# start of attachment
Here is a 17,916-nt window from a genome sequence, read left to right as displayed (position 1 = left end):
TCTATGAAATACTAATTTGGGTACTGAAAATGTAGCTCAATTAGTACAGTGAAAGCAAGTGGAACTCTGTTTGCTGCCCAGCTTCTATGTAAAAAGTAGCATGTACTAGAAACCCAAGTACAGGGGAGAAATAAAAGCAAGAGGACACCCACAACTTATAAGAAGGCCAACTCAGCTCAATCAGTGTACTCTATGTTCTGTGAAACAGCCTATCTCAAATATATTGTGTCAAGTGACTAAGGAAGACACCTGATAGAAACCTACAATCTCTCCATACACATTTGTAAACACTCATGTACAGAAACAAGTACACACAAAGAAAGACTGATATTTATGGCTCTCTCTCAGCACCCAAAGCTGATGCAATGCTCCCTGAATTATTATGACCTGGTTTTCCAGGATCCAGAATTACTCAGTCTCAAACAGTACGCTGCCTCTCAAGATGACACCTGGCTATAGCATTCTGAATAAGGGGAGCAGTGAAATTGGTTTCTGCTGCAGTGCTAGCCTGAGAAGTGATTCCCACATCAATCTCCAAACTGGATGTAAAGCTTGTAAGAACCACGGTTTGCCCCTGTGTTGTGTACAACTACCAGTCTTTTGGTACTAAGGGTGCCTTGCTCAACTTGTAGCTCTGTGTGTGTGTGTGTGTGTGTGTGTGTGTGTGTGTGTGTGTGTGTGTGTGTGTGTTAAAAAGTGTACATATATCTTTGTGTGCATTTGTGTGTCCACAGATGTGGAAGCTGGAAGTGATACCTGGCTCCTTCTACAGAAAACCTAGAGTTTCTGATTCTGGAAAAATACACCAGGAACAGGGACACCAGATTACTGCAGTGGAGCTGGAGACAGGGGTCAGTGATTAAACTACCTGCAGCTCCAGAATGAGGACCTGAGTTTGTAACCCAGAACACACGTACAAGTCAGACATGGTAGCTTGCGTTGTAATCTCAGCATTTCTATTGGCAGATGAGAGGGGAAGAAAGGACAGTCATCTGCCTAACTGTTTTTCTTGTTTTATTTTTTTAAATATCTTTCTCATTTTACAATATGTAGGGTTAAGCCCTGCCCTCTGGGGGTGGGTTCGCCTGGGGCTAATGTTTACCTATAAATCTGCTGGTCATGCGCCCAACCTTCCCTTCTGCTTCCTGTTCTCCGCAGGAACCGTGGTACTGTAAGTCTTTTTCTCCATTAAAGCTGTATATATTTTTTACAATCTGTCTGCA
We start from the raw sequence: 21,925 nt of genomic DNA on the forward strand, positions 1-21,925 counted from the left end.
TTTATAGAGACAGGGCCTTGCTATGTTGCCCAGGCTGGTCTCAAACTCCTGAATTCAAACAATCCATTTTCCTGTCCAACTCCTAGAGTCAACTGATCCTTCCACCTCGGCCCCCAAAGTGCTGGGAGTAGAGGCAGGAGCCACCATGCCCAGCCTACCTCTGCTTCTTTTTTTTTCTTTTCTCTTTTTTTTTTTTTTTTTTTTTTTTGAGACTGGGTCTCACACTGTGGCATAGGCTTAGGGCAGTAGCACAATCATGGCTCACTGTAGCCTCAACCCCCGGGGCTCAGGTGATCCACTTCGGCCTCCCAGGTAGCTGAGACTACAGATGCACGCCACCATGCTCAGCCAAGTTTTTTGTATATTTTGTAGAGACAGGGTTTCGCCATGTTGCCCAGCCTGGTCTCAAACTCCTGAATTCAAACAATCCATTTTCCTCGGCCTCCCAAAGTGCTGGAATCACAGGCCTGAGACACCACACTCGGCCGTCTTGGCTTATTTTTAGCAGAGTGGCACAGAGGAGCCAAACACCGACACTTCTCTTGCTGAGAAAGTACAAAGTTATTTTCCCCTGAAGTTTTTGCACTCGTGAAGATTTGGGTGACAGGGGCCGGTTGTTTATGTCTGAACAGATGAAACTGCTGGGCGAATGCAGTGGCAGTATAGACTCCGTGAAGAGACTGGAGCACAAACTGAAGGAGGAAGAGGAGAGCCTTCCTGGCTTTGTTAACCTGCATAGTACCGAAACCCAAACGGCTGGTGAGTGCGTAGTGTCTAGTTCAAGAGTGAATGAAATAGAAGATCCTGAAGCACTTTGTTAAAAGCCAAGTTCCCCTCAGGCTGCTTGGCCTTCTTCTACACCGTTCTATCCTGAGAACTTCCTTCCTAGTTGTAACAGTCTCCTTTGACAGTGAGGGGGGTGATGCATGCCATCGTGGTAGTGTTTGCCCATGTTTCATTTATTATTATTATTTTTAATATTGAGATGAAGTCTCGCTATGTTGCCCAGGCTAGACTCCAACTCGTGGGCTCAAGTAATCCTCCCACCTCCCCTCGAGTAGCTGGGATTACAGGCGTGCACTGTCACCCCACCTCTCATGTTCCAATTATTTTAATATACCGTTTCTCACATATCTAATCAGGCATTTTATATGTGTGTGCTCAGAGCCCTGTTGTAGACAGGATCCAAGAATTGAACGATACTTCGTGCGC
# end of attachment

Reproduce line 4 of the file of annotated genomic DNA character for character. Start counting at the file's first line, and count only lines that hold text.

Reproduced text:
TTTATAGAGACAGGGCCTTGCTATGTTGCCCAGGCTGGTCTCAAACTCCTGAATTCAAACAATCCATTTTCCTGTCCAACTCCTAGAGTCAACTGATCCTTCCACCTCGGCCCCCAAAGTGCTGGGAGTAGAGGCAGGAGCCACCATGCCCAGCCTACCTCTGCTTCTTTTTTTTTCTTTTCTCTTTTTTTTTTTTTTTTTTTTTTTTGAGACTGGGTCTCACACTGTGGCATAGGCTTAGGGCAGTAGCACAATCATGGCTCACTGTAGCCTCAACCCCCGGGGCTCAGGTGATCCACTTCGGCCTCCCAGGTAGCTGAGACTACAGATGCACGCCACCATGCTCAGCCAAGTTTTTTGTATATTTTGTAGAGACAGGGTTTCGCCATGTTGCCCAGCCTGGTCTCAAACTCCTGAATTCAAACAATCCATTTTCCTCGGCCTCCCAAAGTGCTGGAATCACAGGCCTGAGACACCACACTCGGCCGTCTTGGCTTATTTTTAGCAGAGTGGCACAGAGGAGCCAAACACCGACACTTCTCTTGCTGAGAAAGTACAAAGTTATTTTCCCCTGAAGTTTTTGCACTCGTGAAGATTTGGGTGACAGGGGCCGGTTGTTTATGTCTGAACAGATGAAACTGCTGGGCGAATGCAGTGGCAGTATAGACTCCGTGAAGAGACTGGAGCACAAACTGAAGGAGGAAGAGGAGAGCCTTCCTGGCTTTGTTAACCTGCATAGTACCGAAACCCAAACGGCTGGTGAGTGCGTAGTGTCTAGTTCAAGAGTGAATGAAATAGAAGATCCTGAAGCACTTTGTTAAAAGCCAAGTTCCCCTCAGGCTGCTTGGCCTTCTTCTACACCGTTCTATCCTGAGAACTTCCTTCCTAGTTGTAACAGTCTCCTTTGACAGTGAGGGGGGTGATGCATGCCATCGTGGTAGTGTTTGCCCATGTTTCATTTATTATTATTATTTTTAATATTGAGATGAAGTCTCGCTATGTTGCCCAGGCTAGACTCCAACTCGTGGGCTCAAGTAATCCTCCCACCTCCCCTCGAGTAGCTGGGATTACAGGCGTGCACTGTCACCCCACCTCTCATGTTCCAATTATTTTAATATACCGTTTCTCACATATCTAATCAGGCATTTTATATGTGTGTGCTCAGAGCCCTGTTGTAGACAGGATCCAAGAATTGAACGATACTTCGTGCGC